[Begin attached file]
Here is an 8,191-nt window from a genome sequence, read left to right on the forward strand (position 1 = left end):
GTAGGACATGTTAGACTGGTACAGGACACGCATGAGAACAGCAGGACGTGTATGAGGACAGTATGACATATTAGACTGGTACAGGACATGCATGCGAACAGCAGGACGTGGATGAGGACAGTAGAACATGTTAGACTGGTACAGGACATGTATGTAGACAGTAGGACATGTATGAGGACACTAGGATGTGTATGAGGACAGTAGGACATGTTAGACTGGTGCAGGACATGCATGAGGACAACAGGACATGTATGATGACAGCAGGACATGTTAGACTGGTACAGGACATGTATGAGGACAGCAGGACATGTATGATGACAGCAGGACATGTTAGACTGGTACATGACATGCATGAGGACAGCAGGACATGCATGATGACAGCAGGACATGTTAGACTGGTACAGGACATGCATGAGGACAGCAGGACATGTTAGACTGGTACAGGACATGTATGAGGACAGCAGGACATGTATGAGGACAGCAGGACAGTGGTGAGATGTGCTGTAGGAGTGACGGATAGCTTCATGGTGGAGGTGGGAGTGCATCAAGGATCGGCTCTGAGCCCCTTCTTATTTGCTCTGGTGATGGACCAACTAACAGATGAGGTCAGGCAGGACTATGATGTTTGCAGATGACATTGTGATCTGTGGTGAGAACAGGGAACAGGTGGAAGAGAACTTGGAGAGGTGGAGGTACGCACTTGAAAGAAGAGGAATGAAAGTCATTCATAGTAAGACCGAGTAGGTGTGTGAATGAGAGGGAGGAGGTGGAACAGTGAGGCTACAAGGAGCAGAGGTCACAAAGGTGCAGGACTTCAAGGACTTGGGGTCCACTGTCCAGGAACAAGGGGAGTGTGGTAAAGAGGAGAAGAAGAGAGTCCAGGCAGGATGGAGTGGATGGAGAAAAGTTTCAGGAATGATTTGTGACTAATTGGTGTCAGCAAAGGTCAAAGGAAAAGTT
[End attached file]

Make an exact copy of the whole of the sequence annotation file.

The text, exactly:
Here is an 8,191-nt window from a genome sequence, read left to right on the forward strand (position 1 = left end):
GTAGGACATGTTAGACTGGTACAGGACACGCATGAGAACAGCAGGACGTGTATGAGGACAGTATGACATATTAGACTGGTACAGGACATGCATGCGAACAGCAGGACGTGGATGAGGACAGTAGAACATGTTAGACTGGTACAGGACATGTATGTAGACAGTAGGACATGTATGAGGACACTAGGATGTGTATGAGGACAGTAGGACATGTTAGACTGGTGCAGGACATGCATGAGGACAACAGGACATGTATGATGACAGCAGGACATGTTAGACTGGTACAGGACATGTATGAGGACAGCAGGACATGTATGATGACAGCAGGACATGTTAGACTGGTACATGACATGCATGAGGACAGCAGGACATGCATGATGACAGCAGGACATGTTAGACTGGTACAGGACATGCATGAGGACAGCAGGACATGTTAGACTGGTACAGGACATGTATGAGGACAGCAGGACATGTATGAGGACAGCAGGACAGTGGTGAGATGTGCTGTAGGAGTGACGGATAGCTTCATGGTGGAGGTGGGAGTGCATCAAGGATCGGCTCTGAGCCCCTTCTTATTTGCTCTGGTGATGGACCAACTAACAGATGAGGTCAGGCAGGACTATGATGTTTGCAGATGACATTGTGATCTGTGGTGAGAACAGGGAACAGGTGGAAGAGAACTTGGAGAGGTGGAGGTACGCACTTGAAAGAAGAGGAATGAAAGTCATTCATAGTAAGACCGAGTAGGTGTGTGAATGAGAGGGAGGAGGTGGAACAGTGAGGCTACAAGGAGCAGAGGTCACAAAGGTGCAGGACTTCAAGGACTTGGGGTCCACTGTCCAGGAACAAGGGGAGTGTGGTAAAGAGGAGAAGAAGAGAGTCCAGGCAGGATGGAGTGGATGGAGAAAAGTTTCAGGAATGATTTGTGACTAATTGGTGTCAGCAAAGGTCAAAGGAAAAGTT